General Info

Deciduous Tree to 20m and branchlets have prickles. The Leaves trifoliate. Reddish Flowers are bisexual and zygomorphic. Fruit is a pod, constricted between orange to red Seeds.



Erythrina caffra, Erythrina constantiana, Erythrina fissa.

RSA Tree No. 242.

Common names: Coastal Coral-tree; Coral tree; Cape Coral-tree.

Family: Fabaceae or Leguminosae are Angiosperms (flowering plants) and commonly referred to as the pea, bean or legume family. After the Orchidaceae and the Asteraceae, the Fabaceae is the third largest Angiosperm family with 700+ genera and close to 20 000 species. Local genera include: Acacia (Vauchellia, Senegalia), Albizia, Bauhinia, Bolusanthus, Burkea, Colophospermum, Cyclopia, Erythrina, Erythrophleum, Indigofera, Philenoptera and Schotia. The Fabaceae are recognisable by their fruit and by their pinnately compound Leaves. Leaves may also be simple and usually have stipules – some of which may be spinescent. Leaflets are usually entire. Flowers are bisexual and bracteate. Regular flowers usually have 4-5 sepals and the same number of petals. Irregular flowers have 4-5 sepals and 5 or less petals. Stamens have anthers that have 2 pollen sacs and there are usually at least twice the number of stamens as petals – often 10. The superior Ovary has one locule that may contain 1 or more ovules. The Stigma and Style are simple. The single carpel develops into the Fruit, which is usually a pod. The pod dehisces on both sides and may break into segments. Seeds vary.

Name derivation: Erythrina – from the Greek “erythros” meaning red: referring to the flowers. caffra – south eastern Cape. The genus Erythrina has about 160 species with 9 in southern Africa and 6 in the RSA.

Conservation Status: L C. (Least Concern). Assessment Date: 2009.

Tree is up to 20m high but usually smaller. This height is environmentally dependant. It has a spreading rounded crown. In the Stem (main axis of the plant, the leaf and flower bearing as distinguished from the root bearing axis), the pale Bark has longitudinal fissures and short prickles or knobs. Branchlets have prickles.


The Leaves on this deciduous tree are large and trifoliate (compound leaf with 3 leaflets). The leaf size of the terminal (or central leaflet) is slightly larger and up to 16 x 18cm. The broadly ovate to elliptic Leaflets taper towards the apex. Leaflets have a pair of glands at the base. The Margin is entire (with a continuous margin, not in any way indented). The young Petiole (leaf stalk) lacks prickles. Stipules (basal appendage of the petiole) fall early. Bracts (modified leaf associated with reproductive structures) are present. Veins cam best be seen when the leaf is observed against a strong light (photo 145)


The Flowers are most impressive. They are large, bisexual and zygomorphic (irregular flower: when corolla is divisible into 2 equal halves in one plane only). The flowers are 5-merous (floral parts in 5’s). They occur in dense broad racemes (a simple elongated inflorescence with stalked flowers that open in succession towards the apex). These racemes may contain up to 80 individual flowers. The Calyx is grey/brown and its base is tubular. The Corolla has petals that range from orange to scarlet and some trees have flowers that are cream coloured. Here the conspicuous vexillum (the standard or banner petal; the broad upper petal) is broad, short and reflexed so that the stamens are visible. This is one of the main differences between Erythrina caffra and E. lysistemon. The latter has a longer, narrower vexillum which folds and encloses the stamens. The 2 Wing petals and the 2 joined Keel petals are up to 2,5cm long. The 10 Stamens have uniform anthers. The stalked Ovary has an incurved Style and contains many ovules. The flowers usually appear before the new leaves. The flowers are odourless and the tree is insect and bird Pollinated – attracted by the nectar. (Jun-Sep).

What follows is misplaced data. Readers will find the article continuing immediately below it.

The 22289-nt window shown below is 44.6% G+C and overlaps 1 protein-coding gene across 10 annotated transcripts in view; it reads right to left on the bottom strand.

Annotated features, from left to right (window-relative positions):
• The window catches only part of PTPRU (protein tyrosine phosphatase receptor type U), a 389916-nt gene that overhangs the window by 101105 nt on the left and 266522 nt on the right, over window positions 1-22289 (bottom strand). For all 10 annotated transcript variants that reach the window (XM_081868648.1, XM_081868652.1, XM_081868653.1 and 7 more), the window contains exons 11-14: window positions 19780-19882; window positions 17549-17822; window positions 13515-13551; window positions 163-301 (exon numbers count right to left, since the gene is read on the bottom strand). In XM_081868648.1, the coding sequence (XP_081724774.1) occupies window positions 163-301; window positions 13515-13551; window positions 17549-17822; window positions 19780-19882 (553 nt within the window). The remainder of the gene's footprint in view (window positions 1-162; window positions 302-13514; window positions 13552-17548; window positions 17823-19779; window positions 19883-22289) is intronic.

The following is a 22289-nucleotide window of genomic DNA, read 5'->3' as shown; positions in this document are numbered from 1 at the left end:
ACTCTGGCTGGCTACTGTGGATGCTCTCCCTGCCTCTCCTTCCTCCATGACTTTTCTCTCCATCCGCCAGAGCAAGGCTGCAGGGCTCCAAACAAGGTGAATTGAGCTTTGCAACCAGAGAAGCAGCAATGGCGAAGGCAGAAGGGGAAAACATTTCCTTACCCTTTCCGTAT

The Fruit is a dehiscent, hairless, large and dark coloured cylindrical Pod up to 6cm long. It is deeply constricted between the seeds. Older seeds are orange or bright red with a black area around the Hilum (scar or mark left on the seed coat indicating the place of attachment to the ovary wall). (Oct-Dec).

Distribution & Ecology

Commonly found in coastal forests in deep sandy soil and near rivers along the Indian Ocean coastal region in frost-free areas. Places where it is naturally found include the Eastern Cape from slightly east of Port Elizabeth, KwaZulu-Natal and Mozambique. Old wood is soft and is an ideal nesting place for woodpeckers and barbets. The trees can withstand some frost. They do not form a dense shade and this allows other plants to grow beneath them. The tree has been introduced into India and is the official tree of Los Angeles, USA.


The low-density Wood is light and spongy and used in small boat building and fishing floats. Seeds have been used for necklaces. Before planting the seeds, soak them in warm water for a couple of days. Select those that have sunk, and allow them to dry. This should be done shortly after collecting them. Truncheons (stem cutting from a selected plant – used to produce genetically identically new plants) can also be used for propagation. Plant in full sun. This is an attractive shade tree. The bright red Seeds use for lucky beans and necklaces. They do, however, contain poisonous alkaloids.


Boon, R. 2010. Pooley’s Trees of eastern South Africa. Flora and Fauna Publications Trust, Durban. p156

Coates Palgrave, M. 2002. Keith Coates Palgrave Trees of Southern Africa, edn 3. Struik, Cape Town. p398

van Wyk, B. & van Wyk, P. 1997 Field guide to Trees of Southern Africa, Struik, Cape Town. p388.